In this article, we tell you all about facilitation in business: why use it, what are the steps to shine in this exercise. We also give you examples of simple methods and tools that you can use during your workshop.

What is business facilitation?

According to theAssociation for Talent Developmentwebsite, facilitation in business is the act of organising a meeting, event or workshop, andengaging participants in exploring, creating, inventing solutions or learning paths.

Unlike presentation, which is characterised by the top-down discourse of a "knower", facilitation involves a "guide" who is not in the foreground but at the side . side. He or she asks questions, moderates conversations, suggests activities and helps participants to progress.

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5 steps to successful facilitation in business

The MindTools website defines the role of the facilitator and explains the 5 steps to successful facilitation in business.

1. Framing and structuring your workshop

Whatever the size of the group you are working with, it is essential to plan the structure of the workshop in advance. This will ensure that everyone participates, and that the group has covered all the topics that need to be discussed. Always keep your objectives in mind when formalising the framework. Above all, don't forget to share the framework and structure you have planned with the participants.

It may be a good idea to plan to divide your group into sub-groups, so that everyone feels more comfortable coming up with ideas and contributing to the workshop.

Some additional considerations for this phase:

  • Do participants need to have certain information before participating? When is it planned to provide them with this information?
  • Does theroom layout fit your workshop? If it is a digital animation, does it allow you to animate your workshop properly?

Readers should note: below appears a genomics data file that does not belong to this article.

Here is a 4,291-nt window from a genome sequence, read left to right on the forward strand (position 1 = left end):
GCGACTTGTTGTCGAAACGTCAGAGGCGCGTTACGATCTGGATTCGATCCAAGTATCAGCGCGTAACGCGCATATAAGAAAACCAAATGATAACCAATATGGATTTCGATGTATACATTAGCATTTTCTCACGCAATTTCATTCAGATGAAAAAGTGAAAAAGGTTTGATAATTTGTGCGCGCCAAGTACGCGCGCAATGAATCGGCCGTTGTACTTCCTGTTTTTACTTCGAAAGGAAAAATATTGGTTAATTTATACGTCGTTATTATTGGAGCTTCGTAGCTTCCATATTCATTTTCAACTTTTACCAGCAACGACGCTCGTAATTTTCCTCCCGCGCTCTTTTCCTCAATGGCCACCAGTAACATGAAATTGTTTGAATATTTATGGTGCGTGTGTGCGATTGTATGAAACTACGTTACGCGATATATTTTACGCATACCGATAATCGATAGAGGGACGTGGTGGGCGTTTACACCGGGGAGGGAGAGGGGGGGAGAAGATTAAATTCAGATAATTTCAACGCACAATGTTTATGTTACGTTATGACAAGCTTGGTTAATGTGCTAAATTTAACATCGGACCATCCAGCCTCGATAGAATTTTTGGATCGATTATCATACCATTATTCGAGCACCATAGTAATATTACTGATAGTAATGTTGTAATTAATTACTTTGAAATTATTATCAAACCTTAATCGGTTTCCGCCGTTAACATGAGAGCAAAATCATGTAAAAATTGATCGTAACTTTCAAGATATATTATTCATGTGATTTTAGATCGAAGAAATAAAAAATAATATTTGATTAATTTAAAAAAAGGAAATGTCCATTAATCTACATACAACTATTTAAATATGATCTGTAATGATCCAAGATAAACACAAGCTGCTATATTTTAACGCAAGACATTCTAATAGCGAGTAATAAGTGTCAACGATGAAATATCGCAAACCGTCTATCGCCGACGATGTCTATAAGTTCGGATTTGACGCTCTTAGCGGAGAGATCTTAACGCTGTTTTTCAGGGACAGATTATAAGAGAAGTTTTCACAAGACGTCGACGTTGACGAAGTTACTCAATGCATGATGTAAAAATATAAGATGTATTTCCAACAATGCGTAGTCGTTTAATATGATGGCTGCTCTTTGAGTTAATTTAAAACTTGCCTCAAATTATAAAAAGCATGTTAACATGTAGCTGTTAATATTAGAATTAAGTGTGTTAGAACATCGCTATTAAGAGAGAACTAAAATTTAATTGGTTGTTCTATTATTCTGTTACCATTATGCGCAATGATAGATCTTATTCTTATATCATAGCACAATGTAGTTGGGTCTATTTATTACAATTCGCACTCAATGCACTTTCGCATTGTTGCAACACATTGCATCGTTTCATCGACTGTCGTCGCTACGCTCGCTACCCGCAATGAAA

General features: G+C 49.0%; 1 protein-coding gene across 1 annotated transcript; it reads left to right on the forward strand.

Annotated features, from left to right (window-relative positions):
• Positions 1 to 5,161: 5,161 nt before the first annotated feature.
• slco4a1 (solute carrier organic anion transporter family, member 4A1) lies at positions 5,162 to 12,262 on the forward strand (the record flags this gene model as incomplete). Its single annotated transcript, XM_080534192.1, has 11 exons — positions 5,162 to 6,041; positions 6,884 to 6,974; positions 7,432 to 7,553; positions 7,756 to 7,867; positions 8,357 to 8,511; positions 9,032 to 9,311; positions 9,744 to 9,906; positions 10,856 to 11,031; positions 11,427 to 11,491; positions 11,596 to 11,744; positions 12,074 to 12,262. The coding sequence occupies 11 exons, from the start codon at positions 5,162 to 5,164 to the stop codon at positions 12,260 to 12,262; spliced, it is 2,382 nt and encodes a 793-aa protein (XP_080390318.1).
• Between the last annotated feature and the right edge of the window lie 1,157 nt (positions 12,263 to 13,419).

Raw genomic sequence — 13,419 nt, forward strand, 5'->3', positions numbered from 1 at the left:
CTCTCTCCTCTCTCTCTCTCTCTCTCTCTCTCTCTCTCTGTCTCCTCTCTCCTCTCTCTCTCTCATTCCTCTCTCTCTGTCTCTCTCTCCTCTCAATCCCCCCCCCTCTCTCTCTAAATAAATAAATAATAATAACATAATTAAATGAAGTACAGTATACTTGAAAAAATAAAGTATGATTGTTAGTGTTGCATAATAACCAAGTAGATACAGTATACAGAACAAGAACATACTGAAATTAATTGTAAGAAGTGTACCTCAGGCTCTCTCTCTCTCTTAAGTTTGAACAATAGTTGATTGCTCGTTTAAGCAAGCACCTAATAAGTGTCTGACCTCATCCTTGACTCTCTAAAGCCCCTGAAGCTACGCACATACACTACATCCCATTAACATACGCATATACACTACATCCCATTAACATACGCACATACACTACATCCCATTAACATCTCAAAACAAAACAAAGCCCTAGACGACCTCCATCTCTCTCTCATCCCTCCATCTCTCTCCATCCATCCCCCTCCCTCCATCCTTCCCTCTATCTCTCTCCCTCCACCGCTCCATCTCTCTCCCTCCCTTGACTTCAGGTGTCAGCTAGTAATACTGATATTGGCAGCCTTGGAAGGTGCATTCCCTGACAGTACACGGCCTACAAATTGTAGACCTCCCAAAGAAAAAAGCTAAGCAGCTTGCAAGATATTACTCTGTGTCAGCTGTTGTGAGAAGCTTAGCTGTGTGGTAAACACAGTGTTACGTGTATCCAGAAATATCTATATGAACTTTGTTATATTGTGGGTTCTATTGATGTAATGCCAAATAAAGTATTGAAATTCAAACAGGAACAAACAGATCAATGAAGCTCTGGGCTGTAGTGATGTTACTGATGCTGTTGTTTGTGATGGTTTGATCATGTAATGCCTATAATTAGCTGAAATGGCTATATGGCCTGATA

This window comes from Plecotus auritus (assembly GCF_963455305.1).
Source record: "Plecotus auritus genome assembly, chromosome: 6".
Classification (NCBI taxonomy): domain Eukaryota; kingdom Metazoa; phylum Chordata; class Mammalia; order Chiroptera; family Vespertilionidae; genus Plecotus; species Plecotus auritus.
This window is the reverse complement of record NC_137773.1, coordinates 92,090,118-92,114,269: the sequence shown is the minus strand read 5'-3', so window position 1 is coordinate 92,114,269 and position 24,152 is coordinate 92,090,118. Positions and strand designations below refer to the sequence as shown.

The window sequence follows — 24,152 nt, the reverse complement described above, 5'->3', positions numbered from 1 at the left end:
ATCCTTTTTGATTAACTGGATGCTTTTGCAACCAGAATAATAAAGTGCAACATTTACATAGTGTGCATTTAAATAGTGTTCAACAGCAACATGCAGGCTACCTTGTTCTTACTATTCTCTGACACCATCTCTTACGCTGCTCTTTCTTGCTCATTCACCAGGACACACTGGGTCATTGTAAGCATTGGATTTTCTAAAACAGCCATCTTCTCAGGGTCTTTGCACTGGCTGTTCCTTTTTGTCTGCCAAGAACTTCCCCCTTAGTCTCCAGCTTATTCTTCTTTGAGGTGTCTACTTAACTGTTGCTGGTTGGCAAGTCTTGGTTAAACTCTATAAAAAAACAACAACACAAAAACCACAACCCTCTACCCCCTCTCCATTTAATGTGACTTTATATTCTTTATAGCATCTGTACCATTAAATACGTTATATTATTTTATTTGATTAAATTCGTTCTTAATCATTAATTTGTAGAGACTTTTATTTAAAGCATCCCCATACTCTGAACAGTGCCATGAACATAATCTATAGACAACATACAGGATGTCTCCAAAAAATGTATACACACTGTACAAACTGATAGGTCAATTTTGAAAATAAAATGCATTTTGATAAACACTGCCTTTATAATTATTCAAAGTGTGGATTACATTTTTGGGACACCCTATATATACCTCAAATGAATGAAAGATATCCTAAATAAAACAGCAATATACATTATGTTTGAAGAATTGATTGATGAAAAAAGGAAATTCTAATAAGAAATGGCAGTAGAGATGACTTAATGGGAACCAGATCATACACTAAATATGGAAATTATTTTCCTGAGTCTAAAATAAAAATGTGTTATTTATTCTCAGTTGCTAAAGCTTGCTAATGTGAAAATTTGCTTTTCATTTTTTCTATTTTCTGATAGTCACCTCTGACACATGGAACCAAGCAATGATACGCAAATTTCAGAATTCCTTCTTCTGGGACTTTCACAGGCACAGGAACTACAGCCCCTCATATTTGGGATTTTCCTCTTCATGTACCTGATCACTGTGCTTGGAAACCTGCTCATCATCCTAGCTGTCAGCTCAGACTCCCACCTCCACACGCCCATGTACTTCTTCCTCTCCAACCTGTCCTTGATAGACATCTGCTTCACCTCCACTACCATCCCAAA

• Do you have all the materials you will need?

2. Plan a schedule

A schedule will help you to structure your workshop and put each step in front of an objective. Here are some questions to ask yourself when preparing your plan:

  • Is an ice breaker provided to allow participants to discover each other?
  • When do you allow time to explain the framing and objectives?
  • If you plan to divide the participants into sub-groups, note the time allocated to each session
  • Are participants always in the same subgroup ?
  • When did you plan the feedback times?
  • How long will your conclusion last?

3. Conducting the facilitation workshop in the company

Here are some tips to help you run your in-house facilitation workshop:

  • Establish a framework of trust: these are the rules that will allow each participant to feel free to speak with respect for others, and to listen to each other.
  • Make sure that everyone understands their role, and the objectives of the workshop.
  • Have an ice breaker, or at least give everyone time to introduce themselves.
  • Make sure you maintain good energy. Your role is to keep the participants focused and motivated.
  • Listen actively, and check that all participants are engaged. You should be a role model for the other participants. If someone is behind, ask yourself how you can bring them back into the group.